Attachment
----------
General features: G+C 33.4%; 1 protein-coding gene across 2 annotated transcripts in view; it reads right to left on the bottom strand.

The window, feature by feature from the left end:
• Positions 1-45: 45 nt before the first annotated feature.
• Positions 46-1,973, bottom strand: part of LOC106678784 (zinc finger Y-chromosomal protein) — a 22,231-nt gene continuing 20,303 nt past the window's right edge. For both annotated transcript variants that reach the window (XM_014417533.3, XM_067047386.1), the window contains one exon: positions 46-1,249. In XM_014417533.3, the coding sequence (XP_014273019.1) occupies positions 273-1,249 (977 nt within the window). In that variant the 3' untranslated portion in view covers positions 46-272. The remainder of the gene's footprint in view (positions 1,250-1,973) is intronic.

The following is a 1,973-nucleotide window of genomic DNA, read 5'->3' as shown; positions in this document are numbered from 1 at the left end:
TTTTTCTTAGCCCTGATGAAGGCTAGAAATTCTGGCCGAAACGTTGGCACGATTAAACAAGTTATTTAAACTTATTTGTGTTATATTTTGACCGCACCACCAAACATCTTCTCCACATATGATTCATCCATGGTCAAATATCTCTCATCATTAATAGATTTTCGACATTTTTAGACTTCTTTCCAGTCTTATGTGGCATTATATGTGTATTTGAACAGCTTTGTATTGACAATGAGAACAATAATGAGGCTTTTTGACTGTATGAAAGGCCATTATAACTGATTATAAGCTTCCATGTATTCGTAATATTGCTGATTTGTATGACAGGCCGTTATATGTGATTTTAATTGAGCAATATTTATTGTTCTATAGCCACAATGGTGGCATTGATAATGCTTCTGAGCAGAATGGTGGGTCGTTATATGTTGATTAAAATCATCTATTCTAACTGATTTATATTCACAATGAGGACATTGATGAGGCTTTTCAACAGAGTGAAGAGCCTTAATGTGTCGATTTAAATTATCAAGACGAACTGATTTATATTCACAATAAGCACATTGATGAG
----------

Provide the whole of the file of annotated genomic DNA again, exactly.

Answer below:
General features: G+C 33.4%; 1 protein-coding gene across 2 annotated transcripts in view; it reads right to left on the bottom strand.

The window, feature by feature from the left end:
• Positions 1-45: 45 nt before the first annotated feature.
• Positions 46-1,973, bottom strand: part of LOC106678784 (zinc finger Y-chromosomal protein) — a 22,231-nt gene continuing 20,303 nt past the window's right edge. For both annotated transcript variants that reach the window (XM_014417533.3, XM_067047386.1), the window contains one exon: positions 46-1,249. In XM_014417533.3, the coding sequence (XP_014273019.1) occupies positions 273-1,249 (977 nt within the window). In that variant the 3' untranslated portion in view covers positions 46-272. The remainder of the gene's footprint in view (positions 1,250-1,973) is intronic.

The following is a 1,973-nucleotide window of genomic DNA, read 5'->3' as shown; positions in this document are numbered from 1 at the left end:
TTTTTCTTAGCCCTGATGAAGGCTAGAAATTCTGGCCGAAACGTTGGCACGATTAAACAAGTTATTTAAACTTATTTGTGTTATATTTTGACCGCACCACCAAACATCTTCTCCACATATGATTCATCCATGGTCAAATATCTCTCATCATTAATAGATTTTCGACATTTTTAGACTTCTTTCCAGTCTTATGTGGCATTATATGTGTATTTGAACAGCTTTGTATTGACAATGAGAACAATAATGAGGCTTTTTGACTGTATGAAAGGCCATTATAACTGATTATAAGCTTCCATGTATTCGTAATATTGCTGATTTGTATGACAGGCCGTTATATGTGATTTTAATTGAGCAATATTTATTGTTCTATAGCCACAATGGTGGCATTGATAATGCTTCTGAGCAGAATGGTGGGTCGTTATATGTTGATTAAAATCATCTATTCTAACTGATTTATATTCACAATGAGGACATTGATGAGGCTTTTCAACAGAGTGAAGAGCCTTAATGTGTCGATTTAAATTATCAAGACGAACTGATTTATATTCACAATAAGCACATTGATGAG